With all that being said, when I've read up on personal structure, there has always been a system. Let's take GTD as an example. The system is there, and the user has to conform to it. The thing is, all of the things that GTD suggests aren't applicable to all of us. So instead, I suggest you start with love.
Start with yourself, and then build the systems of structure around you. If you need a To-Do list, it wouldn't make sense to get an app if you rather stay of your phone. And if you, like me, want to be able to sync all of your devices and be able to keep track of your tasks wherever you go, it makes a lot of sense.
That's what this episode is about. To start with yourself and build structure around you.
Tools are incredibly important. That's where I usually start out when entering a new domain. If I would start with photography, I'd start by buying a really good camera. But that might not be the way to go.
In every area or field, there are some core principles. Principles explaining how we can achieve better within that field. And I think we've all encountered those core principles within a field. Realising that a good stamina helps enormously when playing soccer, or that a clean structure for your e-mail eases the use of the inbox.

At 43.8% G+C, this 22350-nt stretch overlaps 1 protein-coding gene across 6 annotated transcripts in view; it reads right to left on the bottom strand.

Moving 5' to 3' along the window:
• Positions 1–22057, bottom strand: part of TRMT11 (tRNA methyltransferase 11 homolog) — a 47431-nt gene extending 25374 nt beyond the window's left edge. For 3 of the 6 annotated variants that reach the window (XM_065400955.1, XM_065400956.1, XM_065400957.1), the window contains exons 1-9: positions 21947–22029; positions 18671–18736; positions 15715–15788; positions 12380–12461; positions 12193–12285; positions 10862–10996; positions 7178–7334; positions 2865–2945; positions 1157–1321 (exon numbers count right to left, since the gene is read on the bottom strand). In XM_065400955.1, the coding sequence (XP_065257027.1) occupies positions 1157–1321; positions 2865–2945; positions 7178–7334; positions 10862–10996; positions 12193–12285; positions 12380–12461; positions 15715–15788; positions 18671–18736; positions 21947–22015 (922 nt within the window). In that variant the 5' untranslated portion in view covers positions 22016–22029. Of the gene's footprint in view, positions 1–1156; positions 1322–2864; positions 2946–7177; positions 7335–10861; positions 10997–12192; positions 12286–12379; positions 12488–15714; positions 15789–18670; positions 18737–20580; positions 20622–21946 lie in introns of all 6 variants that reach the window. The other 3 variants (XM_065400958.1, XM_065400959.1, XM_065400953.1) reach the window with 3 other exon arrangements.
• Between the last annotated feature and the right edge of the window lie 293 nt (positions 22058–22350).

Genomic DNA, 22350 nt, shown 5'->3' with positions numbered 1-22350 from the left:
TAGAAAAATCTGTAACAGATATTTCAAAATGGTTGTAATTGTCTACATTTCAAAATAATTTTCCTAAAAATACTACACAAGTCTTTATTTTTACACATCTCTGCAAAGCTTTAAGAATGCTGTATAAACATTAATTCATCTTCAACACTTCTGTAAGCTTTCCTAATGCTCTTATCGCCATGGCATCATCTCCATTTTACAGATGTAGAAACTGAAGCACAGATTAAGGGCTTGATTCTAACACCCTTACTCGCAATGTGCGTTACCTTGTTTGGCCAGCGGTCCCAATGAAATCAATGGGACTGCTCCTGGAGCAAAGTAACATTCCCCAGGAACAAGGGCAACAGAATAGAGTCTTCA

This episode is on just that. The core principles of things. Inspired by "The book of five rings" by Miyamoto Musashi.
Mindfulness is absolutely, without a doubt, one of the things that myself and my friends have been spending the most time talking about in the past 5 years. It's also something that most people have a relationship to, as do I. That relationship is a bit complex, and not always at its best.
I think mindfulness, if practiced, should be practiced as a proactive activity. I also think it needs to be done because one thinks it's worth doing. Those two components, to me, are at the heart of mindfulness. Rushing to yoga class is counterproductive and it doesn't serve the purpose of mindfulness itself at all.
And that's what this riff is about, the core principle of mindfulness, and how you can practice it without practicing it.
Being able to make sense out of complex matters is one of the most appreciated skills to have in my experience. To help people understand and make something out of an experience or even a couple of experiences is hard at times and at times we need help doing it.
It’s something you can practice. So please do, because your life will be easier.
There seems to be a difference between perception and observation, even though they’re quite similar.
Observing something when you need an output that’s quick and easy isn’t always a good idea. Similarly, perceiving something that needs detailed examination might not always work the best.
I've had a hangup on design for quite some time now, and want to spend some time discussing the ideas that have passed through me during that time.
Design has two parameters that we judge design by: beauty and functionality. Sometimes they interact and combine in the same product or process, sometimes they leverage each other and sometimes you have to choose.